No matter what the subject, you can’t go too far wrong recalling the words of Mark Twain.
That thought crossed my mind after reading results of a study completed at the University of Wisconsin.
Twain once wrote: “There are lies, there are damn lies, and then there are statistics.”
The particular number that made me think of Twain’s take on statistics came from Dale Schoeller, a professor emeritus who was explaining a review done on how much weight the average American gains over the holidays.
The study found that, despite incredible amounts of food and drinks consumed through Thanks-giving, Christmas and all the parties between, your normal person gains less than one pound over the holidays — 12.8 ounces, to be precise.
“Yup, it’s small,” Schoeller said, “but because it’s a large percentage (of what we gain during a full year), it’s not unimportant.”
And to most holiday celebrants, not even CLOSE to being correct.
LET’S ASK some local folk, people who enjoyed a wonderful Thanksgiving feast — and intend to keep on partying during this holiday season.
“One pound?” said Sherry Morris of Coeur d’Alene, who was heading into a spa. “That can’t be right.”
Morris offered her age, but gentlemen don’t print such things in a newspaper. Let’s just say she’s a little past Millennial.
“I’d say that I probably gain three to five pounds over the holidays,” she said, “and that’s watching to be sure I’m not going crazy.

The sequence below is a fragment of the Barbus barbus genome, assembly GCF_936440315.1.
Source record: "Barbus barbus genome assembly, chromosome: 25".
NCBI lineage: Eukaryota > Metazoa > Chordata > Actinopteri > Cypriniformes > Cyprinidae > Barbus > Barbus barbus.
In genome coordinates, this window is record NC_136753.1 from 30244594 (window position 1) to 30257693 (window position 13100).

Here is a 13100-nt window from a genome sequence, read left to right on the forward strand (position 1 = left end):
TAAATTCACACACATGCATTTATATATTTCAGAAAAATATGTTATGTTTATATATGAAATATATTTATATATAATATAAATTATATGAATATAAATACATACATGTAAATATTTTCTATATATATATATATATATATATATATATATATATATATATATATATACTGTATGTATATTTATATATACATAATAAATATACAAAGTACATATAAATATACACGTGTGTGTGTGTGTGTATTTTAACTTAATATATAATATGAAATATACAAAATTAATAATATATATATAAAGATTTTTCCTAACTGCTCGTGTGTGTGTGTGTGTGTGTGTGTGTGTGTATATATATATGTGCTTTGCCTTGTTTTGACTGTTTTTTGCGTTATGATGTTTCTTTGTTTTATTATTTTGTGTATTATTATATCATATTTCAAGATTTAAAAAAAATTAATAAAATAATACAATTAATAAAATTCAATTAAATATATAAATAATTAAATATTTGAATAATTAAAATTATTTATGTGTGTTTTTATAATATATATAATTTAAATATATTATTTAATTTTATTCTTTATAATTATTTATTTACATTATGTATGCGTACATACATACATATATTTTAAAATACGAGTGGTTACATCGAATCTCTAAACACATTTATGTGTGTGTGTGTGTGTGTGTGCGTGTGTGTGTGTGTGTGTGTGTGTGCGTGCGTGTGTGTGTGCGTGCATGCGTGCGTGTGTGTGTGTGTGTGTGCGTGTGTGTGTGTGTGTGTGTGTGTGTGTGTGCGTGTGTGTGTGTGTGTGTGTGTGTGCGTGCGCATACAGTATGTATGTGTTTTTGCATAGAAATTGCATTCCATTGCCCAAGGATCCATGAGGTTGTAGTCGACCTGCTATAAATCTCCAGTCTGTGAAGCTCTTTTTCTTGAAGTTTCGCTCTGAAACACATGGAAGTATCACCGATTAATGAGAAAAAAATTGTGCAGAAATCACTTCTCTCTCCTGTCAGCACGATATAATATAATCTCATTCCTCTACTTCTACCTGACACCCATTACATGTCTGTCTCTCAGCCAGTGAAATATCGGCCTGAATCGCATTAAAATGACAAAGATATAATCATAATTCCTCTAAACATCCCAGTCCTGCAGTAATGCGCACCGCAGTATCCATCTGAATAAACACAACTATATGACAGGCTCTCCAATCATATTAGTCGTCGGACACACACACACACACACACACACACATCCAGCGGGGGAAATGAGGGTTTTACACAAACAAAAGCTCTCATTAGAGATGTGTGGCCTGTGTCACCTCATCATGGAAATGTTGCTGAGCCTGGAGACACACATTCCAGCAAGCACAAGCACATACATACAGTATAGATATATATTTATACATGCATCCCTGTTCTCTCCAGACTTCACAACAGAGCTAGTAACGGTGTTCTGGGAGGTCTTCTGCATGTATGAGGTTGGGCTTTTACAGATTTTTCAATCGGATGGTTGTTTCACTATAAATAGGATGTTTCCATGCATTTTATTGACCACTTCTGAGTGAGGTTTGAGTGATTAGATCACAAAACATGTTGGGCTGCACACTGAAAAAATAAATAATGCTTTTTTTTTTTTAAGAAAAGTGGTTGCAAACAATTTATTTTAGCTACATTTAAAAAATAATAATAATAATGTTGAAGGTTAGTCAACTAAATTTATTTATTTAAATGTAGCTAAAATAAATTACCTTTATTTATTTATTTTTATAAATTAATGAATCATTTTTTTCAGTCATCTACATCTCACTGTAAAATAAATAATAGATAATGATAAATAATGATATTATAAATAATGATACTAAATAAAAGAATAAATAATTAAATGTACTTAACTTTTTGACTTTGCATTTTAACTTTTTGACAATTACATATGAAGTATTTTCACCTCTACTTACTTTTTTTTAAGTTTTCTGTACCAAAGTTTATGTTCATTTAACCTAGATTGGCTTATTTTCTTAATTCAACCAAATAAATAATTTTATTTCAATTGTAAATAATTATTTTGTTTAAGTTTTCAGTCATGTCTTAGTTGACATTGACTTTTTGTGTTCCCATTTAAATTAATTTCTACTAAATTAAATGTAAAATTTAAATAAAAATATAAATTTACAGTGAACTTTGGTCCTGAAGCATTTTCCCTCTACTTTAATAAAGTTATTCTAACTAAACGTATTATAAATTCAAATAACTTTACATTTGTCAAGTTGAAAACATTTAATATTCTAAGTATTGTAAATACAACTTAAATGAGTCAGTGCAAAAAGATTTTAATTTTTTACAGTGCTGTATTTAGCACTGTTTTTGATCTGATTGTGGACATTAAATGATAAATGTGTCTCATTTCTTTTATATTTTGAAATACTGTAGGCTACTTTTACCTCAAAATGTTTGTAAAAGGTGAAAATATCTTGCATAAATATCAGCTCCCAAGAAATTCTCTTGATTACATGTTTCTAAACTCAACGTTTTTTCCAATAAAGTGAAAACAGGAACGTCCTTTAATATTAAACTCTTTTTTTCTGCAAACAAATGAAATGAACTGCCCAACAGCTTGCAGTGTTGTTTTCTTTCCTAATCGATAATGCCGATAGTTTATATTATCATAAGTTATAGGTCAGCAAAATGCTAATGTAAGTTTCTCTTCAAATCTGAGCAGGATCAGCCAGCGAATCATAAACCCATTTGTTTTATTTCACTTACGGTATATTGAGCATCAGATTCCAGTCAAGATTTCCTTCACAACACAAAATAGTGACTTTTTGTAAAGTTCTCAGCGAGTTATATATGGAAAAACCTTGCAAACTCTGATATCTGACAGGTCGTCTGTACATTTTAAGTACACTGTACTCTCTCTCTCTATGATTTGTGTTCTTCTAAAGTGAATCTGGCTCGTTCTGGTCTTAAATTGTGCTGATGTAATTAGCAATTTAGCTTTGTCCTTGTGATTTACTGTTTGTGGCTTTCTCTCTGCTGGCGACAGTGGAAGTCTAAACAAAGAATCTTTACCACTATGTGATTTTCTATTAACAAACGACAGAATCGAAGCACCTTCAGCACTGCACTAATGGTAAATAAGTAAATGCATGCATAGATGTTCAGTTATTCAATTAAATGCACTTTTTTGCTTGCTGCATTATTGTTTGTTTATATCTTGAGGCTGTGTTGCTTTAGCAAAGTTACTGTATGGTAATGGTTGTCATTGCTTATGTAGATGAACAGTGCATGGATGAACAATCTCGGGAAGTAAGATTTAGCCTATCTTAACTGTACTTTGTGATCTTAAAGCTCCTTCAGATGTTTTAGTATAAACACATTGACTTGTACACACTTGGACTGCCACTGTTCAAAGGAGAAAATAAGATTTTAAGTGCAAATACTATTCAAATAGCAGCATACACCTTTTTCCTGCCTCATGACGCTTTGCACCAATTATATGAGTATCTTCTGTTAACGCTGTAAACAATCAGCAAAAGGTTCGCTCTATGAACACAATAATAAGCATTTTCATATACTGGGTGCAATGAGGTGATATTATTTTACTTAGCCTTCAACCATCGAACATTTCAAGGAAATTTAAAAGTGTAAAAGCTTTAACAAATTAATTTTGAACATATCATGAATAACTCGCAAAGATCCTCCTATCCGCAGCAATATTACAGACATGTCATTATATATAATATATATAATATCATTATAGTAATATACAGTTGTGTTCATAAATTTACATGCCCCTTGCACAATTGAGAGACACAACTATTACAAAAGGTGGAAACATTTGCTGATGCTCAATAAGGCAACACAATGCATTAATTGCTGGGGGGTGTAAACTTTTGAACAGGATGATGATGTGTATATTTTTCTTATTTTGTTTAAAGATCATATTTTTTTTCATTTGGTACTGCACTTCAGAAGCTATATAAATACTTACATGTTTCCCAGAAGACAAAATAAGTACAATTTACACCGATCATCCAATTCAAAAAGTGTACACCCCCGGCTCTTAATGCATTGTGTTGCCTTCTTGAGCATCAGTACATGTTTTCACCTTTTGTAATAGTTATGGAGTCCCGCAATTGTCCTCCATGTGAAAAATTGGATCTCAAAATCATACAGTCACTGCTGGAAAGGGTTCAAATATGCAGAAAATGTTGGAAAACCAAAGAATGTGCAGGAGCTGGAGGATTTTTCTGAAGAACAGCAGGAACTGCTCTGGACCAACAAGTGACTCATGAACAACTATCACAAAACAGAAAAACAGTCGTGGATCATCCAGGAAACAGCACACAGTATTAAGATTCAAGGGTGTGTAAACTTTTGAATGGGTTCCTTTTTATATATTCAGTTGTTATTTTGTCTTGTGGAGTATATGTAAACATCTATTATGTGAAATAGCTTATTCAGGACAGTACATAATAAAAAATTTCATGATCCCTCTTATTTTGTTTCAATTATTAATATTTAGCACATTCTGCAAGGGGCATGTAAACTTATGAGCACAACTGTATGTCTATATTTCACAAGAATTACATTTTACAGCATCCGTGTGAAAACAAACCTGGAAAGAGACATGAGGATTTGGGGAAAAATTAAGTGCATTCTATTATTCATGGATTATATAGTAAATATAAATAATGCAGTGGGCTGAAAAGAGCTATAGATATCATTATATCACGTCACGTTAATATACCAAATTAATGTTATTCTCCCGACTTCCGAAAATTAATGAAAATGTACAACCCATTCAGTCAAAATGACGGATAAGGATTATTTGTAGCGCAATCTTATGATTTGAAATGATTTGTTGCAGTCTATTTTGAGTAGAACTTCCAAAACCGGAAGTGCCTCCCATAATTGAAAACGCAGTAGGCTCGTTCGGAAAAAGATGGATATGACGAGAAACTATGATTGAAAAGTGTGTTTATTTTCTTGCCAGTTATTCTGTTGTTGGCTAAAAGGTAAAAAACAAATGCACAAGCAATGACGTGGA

“There’s no way anyone I know is going to gain just one pound — or even less — over the holiday season.”
Not only are there seemingly endless opportunities to load up on tasty food and alcohol at this time of year, it’s also more difficult to burn off those calories.
“It gets dark so early and it’s so cold, you’re not going to be doing anything outside,” offered Erika Willy, an elementary school teacher from Post Falls who moonlights at a frozen yogurt shop.
“You can’t even go out walking very often,” Willy said. “So much for some exercise walking the dog.
“I can’t believe that people only gain one pound over the holidays. That seems impossible.”
I blew through those 12.8 ounces with my first few forkfuls of stuffing during Thanksgiving dinner.
WHY DON’T we let an in-house expert assess the study that shocked us all?
Judd Jones is our health and fitness guru at The Press, and his column on those subjects is carried in more than a hundred papers.
So, Judd, does Schoeller’s conclusion make sense?
“It does, and it doesn’t,” Jones said. “I think you could do an accurate study that would produce those numbers, but he fudged things a little bit.
“For one thing, most people don’t realize that it takes some time to gain weight. You don’t just have a big night out and put on six pounds. Fat doesn’t build up at record speed.
“The window of time — just four weeks — isn’t enough to get a proper look at weight gain.”
A better time to see what sort of damage we’ve done might be at the end of January, right?
“More or less,” Jones said, “and here’s another statistic: About 80 percent of people who begin diets right after the New Year have failed by the end of February.”
I think I could warm up to Schoeller’s theory, frankly.
Steve Cameron is a columnist for The Press. Follow A Brand New Day at facebook.com/BrandNewDayCDAPress. Email: firstname.lastname@example.org